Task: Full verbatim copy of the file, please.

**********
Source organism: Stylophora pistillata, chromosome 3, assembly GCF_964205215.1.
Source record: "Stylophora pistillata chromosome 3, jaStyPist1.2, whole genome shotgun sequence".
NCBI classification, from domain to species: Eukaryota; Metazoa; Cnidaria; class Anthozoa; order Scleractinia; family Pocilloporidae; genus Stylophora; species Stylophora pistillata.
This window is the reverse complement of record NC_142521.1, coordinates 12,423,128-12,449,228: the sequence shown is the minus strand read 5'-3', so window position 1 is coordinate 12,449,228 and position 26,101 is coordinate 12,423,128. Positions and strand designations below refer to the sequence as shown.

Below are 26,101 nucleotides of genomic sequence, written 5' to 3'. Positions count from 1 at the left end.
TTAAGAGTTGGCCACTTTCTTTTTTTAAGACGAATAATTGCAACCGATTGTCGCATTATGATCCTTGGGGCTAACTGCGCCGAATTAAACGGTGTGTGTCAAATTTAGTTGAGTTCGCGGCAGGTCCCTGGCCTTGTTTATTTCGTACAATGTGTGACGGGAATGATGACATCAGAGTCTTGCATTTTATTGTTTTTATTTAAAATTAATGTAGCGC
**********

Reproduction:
Source organism: Stylophora pistillata, chromosome 3, assembly GCF_964205215.1.
Source record: "Stylophora pistillata chromosome 3, jaStyPist1.2, whole genome shotgun sequence".
NCBI classification, from domain to species: Eukaryota; Metazoa; Cnidaria; class Anthozoa; order Scleractinia; family Pocilloporidae; genus Stylophora; species Stylophora pistillata.
This window is the reverse complement of record NC_142521.1, coordinates 12,423,128-12,449,228: the sequence shown is the minus strand read 5'-3', so window position 1 is coordinate 12,449,228 and position 26,101 is coordinate 12,423,128. Positions and strand designations below refer to the sequence as shown.

Below are 26,101 nucleotides of genomic sequence, written 5' to 3'. Positions count from 1 at the left end.
TTAAGAGTTGGCCACTTTCTTTTTTTAAGACGAATAATTGCAACCGATTGTCGCATTATGATCCTTGGGGCTAACTGCGCCGAATTAAACGGTGTGTGTCAAATTTAGTTGAGTTCGCGGCAGGTCCCTGGCCTTGTTTATTTCGTACAATGTGTGACGGGAATGATGACATCAGAGTCTTGCATTTTATTGTTTTTATTTAAAATTAATGTAGCGC